The topic of this blog actually started from a Gchat with a fellow AG One staffer today. As always in the writing process, especially a collaborative process, you will run into differing opinions and new perspectives. The process for me can be fun and a bit grating at times. Fun because your working towards a common goal and together you both can come up with something amazing. However, like any writer, you're sensitive about your work and you believe that it is the best thing to ever flow from your brain, down through your fingertips and onto the computer screen/note pad/etc. So when you realize that the work is being chopped and those sentences you so lovingly strung together are being dismantled, you wince, you cringe and then you just pull an "I'm sensitive about my s***!" a'la Erykah Badu. You get where I'm coming from...

Anyway, the topic at hand was "What Ifs" and the connotation that the phrase carries in common everyday lexicon. To alot of people "What If" is a question that we ask when we're scared, insecure, reluctant and unsure. I'll admit, I'm the first to ask "what if" when taking on a new endeavor and the end result is not a sure thing and could result me looking like an idiot. It's an instant human reaction to hope for the best but brace for the worst and the what ifs give us the chance to weigh the options and outcomes before we fully invest ourselves in an inclement situation. The "what if" is our way out, our excuse to stay safe when really that "what if" could lead to progression beyond our wildest dreams.

I have had the pleasure of being mentored by a man who turned the "what if" into a weapon that prevents that lapse into mediocrity and complacency. His mantra of always asking questions in order to progress has helped me make alot of career and life choices that I would have otherwise pushed to the back burner and let simmer and die. I apply this philosophy of "what if" to the very industry that we are making our mark on today. As creatives in an entertainment industry that is ever changing and caters to consumers who are very skittish about long-term commitment, it is our responsibility to ask the questions that could lead to new frontiers in entertainment. Our audience depends on us asking the "what if" questions and matriculating from those inquiries. I have come to believe that the question of what if should never be one to hold you back, especially in this industry. Every what if may not lead to the desired outcome, but one of those questions leads to another question, which turns into an idea, which evolves into a plan and then becomes a successful solution. In the AG One family we are blessed to have each other to bounce those what if questions off of each other. Every day one of us asks "what if we do this...?" and yes, there are those counter-questions that ask "well, if we do that what if this (insert scary failure scenario here) happens?" Yet, alot of those what ifs have led to great ideas and solutions for us and keeps us moving forward creatively and professionally.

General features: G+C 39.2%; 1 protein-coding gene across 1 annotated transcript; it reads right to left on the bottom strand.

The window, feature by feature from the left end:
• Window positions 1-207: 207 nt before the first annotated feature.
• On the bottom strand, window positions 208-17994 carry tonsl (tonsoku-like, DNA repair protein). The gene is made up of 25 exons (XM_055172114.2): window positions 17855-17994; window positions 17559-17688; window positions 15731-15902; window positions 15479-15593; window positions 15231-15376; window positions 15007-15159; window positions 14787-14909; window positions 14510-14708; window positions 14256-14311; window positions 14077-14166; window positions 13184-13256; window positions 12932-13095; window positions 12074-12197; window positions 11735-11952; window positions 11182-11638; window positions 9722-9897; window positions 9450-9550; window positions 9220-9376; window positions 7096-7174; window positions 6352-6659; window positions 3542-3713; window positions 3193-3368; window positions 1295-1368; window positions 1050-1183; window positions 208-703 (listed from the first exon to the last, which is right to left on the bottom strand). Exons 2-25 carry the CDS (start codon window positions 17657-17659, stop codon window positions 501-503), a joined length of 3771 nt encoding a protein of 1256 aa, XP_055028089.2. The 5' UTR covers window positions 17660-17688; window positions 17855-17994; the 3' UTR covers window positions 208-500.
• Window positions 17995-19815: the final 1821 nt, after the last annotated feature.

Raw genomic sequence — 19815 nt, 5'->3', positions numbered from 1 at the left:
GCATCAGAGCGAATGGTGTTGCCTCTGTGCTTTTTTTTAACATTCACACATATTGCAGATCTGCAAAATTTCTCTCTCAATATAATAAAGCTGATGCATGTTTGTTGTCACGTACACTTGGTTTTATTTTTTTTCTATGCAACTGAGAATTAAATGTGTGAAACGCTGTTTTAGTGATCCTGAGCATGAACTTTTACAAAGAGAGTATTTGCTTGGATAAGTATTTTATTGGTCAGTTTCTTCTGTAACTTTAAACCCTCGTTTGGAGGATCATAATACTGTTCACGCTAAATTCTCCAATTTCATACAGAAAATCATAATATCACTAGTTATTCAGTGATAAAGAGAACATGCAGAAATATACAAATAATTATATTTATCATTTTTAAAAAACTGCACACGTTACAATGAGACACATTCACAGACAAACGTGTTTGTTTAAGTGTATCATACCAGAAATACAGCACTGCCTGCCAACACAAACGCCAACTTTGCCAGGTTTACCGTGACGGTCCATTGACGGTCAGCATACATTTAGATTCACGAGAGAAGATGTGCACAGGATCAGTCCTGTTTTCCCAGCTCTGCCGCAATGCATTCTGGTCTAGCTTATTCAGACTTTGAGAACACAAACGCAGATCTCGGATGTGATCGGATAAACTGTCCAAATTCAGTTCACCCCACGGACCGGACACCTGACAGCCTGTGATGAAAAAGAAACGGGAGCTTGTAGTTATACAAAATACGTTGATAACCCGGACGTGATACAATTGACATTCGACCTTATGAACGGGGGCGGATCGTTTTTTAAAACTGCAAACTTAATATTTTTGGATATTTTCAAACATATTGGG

In the music industry, fear is a constant, never fading and always in the background, waiting for a moment's vulnerability. John Mayer has the greatest song on his 2006 Continuum album aptly titled "Vultures." What sounds like a pop song describing the music industry and it's dark side, is really a song about asking questions and letting fear and insecurity settle in. It takes a bold mind and spirit to step outside the norm and do what is least popular or new and unchartered. However, how many of the most successful artists asked that scary what if question and progressed? Plenty! How many are still asking what if and building upon that question, hoping to strike gold, but never losing that curiosity? Too many to count! How many have asked what if and left it at that? Never digging deeper and allowing that what if to grow into a "hell no?" You probably know one of them or are in fact one yourself. I believe that this is the most important time in entertainment to turn the "what if" into a tool of onward and upward movement. Stop sucking on the lollipop of passivity and dollar signs and actually ask questions that lead to innovation. Arnold Randall said it best, "As an artist you must put yourself in the position to go beyond the norm and yet be in the zone at the same time." So, not only as artists but as human beings we must get a little radical, get a little passionate, GET OUT OF THE BOX! We cannot continue to let a "what if" be the the question that holds us back from so many amazing possibilities.

Post By: Tamika